I'm new to forums and am not really sure if I'm doing this correctly.
              You seem to be doing fine to me.


              When I post, I am expressing an opinion - feel free to disagree, I have been wrong before.
              Please don't act on my suggestions without checking with a grown-up (ideally some kind of expert).

              Comment


                #8
                Just a question - what if the OP bought the property outright and let her live rent free (she covers bills from student loan etc) - would you need gas certs and elec checks etc ( I know you would do them anyway for safety but the question is do you need to comply with all the rental rules)
                Unshackled by the chains of idle vanity, A modest manatee, that's me

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                  #9
                  Originally posted by DPT57 View Post
                  If you're daughter sub-lets part of the space to help towards bills, then you could face having to evict them if they refuse to leave. Without any paperwork to back you up, that could be difficult. I would suggest you take legal advice from a housing specialist solicitor before you act.
                  If the daughter gets in a lodger(s) that is not the same as sub-letting.

                  Comment


                    #10
                    Well sub-letting is really a broad term and I was mainly using it to mean taking a lodger, but the point is the same either way. If the lodger/sub-letter holds over, then the paperwork will be important to getting a speedy eviction.

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                      #11
                      It is not a broad term that covers lodgers though. A sub-tenant is a very different kettle of fish from an excluded occupier.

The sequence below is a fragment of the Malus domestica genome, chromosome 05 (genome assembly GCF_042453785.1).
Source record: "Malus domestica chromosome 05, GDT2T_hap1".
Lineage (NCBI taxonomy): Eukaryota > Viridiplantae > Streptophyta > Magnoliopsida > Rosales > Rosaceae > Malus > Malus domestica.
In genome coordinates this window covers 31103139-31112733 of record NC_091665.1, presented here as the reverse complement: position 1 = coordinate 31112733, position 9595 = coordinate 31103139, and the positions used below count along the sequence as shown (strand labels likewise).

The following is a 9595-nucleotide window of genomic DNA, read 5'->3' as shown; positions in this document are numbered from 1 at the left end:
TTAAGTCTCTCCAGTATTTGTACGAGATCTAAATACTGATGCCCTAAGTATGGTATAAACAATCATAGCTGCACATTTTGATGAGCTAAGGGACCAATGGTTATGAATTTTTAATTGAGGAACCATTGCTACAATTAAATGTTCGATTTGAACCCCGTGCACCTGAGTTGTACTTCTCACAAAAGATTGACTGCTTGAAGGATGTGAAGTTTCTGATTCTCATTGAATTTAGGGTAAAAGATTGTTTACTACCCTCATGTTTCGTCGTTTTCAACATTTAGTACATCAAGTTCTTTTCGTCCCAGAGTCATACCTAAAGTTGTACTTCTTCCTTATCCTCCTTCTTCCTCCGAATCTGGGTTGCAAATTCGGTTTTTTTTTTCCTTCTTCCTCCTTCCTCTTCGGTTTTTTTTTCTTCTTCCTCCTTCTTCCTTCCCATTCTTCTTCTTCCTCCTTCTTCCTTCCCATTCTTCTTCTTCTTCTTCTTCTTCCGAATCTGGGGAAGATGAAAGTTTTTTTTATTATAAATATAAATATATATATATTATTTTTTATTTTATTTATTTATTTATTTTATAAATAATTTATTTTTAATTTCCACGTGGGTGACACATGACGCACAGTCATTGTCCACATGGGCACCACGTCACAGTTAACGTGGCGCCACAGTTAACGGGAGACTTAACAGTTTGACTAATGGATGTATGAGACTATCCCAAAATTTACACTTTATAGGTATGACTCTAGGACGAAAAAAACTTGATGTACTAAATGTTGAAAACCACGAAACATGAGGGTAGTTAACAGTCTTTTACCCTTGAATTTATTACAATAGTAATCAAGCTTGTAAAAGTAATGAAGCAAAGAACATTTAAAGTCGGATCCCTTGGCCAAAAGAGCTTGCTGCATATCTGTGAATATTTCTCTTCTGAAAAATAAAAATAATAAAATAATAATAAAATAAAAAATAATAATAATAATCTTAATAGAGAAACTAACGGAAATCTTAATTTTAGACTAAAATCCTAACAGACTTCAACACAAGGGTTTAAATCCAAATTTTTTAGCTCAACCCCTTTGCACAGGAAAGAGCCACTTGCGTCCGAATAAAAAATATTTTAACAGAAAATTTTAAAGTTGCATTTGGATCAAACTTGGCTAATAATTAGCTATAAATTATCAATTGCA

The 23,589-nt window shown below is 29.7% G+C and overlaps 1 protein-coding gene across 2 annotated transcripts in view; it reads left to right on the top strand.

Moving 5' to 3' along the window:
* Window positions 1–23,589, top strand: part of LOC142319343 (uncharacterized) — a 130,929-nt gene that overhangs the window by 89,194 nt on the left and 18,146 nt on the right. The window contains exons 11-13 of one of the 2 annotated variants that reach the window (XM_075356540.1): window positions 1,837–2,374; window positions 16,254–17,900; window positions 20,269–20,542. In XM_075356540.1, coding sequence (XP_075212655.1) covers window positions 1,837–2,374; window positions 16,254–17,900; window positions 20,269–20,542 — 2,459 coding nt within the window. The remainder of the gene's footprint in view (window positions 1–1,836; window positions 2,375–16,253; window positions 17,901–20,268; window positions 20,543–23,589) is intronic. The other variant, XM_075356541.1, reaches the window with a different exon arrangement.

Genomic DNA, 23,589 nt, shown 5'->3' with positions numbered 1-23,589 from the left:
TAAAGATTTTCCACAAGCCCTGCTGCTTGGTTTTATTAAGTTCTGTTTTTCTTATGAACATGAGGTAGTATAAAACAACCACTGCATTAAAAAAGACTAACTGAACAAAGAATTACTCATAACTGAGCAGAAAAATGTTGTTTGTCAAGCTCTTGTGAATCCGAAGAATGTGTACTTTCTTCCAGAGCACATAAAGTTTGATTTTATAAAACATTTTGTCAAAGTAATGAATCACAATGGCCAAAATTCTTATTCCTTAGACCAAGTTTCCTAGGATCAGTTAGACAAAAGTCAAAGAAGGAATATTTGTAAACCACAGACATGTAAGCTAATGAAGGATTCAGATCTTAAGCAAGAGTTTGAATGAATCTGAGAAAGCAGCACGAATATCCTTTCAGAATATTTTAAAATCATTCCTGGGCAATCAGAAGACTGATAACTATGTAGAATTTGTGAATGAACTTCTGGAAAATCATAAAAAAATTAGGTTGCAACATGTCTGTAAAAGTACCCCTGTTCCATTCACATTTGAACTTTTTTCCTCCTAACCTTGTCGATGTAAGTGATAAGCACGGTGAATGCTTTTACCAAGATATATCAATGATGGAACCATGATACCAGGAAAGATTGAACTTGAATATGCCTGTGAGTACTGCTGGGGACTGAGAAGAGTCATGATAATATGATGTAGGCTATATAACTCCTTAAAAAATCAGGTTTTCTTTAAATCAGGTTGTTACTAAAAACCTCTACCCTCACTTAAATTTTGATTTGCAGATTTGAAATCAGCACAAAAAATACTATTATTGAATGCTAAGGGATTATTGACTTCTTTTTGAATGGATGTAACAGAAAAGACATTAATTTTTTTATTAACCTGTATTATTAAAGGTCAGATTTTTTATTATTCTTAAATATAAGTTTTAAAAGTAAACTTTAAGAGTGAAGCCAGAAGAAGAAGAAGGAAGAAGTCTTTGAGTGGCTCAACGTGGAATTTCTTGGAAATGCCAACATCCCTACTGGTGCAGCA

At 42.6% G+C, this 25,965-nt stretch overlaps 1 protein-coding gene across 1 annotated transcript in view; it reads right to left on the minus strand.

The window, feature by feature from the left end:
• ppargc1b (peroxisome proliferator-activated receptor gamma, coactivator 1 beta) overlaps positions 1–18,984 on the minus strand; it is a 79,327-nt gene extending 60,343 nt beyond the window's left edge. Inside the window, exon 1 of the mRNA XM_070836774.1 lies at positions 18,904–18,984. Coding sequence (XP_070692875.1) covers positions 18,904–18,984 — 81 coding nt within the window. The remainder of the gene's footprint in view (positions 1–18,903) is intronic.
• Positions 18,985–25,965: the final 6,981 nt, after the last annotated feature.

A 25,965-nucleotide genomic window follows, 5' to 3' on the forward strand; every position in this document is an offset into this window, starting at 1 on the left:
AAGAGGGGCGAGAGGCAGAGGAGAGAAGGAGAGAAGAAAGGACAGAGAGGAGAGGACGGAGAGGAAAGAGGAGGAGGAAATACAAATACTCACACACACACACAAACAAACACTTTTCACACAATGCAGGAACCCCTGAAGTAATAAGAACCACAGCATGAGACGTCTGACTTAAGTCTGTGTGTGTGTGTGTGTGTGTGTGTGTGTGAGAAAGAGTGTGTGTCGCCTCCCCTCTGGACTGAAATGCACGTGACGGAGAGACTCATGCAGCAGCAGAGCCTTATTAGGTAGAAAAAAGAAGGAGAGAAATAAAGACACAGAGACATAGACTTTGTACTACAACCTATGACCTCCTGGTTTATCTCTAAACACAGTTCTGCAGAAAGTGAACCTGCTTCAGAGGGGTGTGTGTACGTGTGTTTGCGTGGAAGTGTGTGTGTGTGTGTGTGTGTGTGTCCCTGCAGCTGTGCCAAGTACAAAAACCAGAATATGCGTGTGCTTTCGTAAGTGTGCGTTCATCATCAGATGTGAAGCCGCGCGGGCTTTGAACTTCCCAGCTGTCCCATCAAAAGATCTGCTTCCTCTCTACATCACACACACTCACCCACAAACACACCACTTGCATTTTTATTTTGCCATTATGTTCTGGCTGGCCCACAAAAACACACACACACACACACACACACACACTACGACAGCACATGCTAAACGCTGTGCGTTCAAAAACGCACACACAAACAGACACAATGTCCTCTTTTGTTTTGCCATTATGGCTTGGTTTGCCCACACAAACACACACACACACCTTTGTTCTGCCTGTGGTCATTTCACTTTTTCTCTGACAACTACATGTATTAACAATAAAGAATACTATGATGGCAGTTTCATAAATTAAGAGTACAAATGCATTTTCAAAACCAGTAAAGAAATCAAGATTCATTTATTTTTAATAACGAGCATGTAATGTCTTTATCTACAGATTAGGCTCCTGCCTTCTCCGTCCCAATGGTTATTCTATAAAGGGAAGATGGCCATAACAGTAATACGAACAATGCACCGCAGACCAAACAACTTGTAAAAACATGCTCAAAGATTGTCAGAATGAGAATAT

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                        #12
                        I didn't use the term sub-tenant, I said sub-let, which is a term that is used widely, as is underlet, which is often qualified to mean either in part or as a whole.

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                          #13
                          I know you said sub-let but having a lodger is not sub-letting. When you sub-let you end up with a sub-tenant, not a lodger. Hence why many mortgage lenders and insurers do not allow sub-letting but you can have a lodger.

                          Comment


                            #14
                            I found nothing in any of the following "definitions" of sub-letting which preclude the possibility of the owner/mesne tenant continuing to live in the property. In fact the CAB explanation actively considers it.
                            https://www.citizensadvice.org.uk/ho...ng/subletting/
                            https://legal-dictionary.thefreedict...com/Subletting
                            https://www.spareroom.co.uk/content/...aq/subletting/
                            https://www.propertymark.co.uk/profe...ubletting.html

                            Comment


                              #15
                              I seem to remember my buy to let mortgage and/or my landlords insurance explicitly prohibited family members or myself living in the property. Just something to note.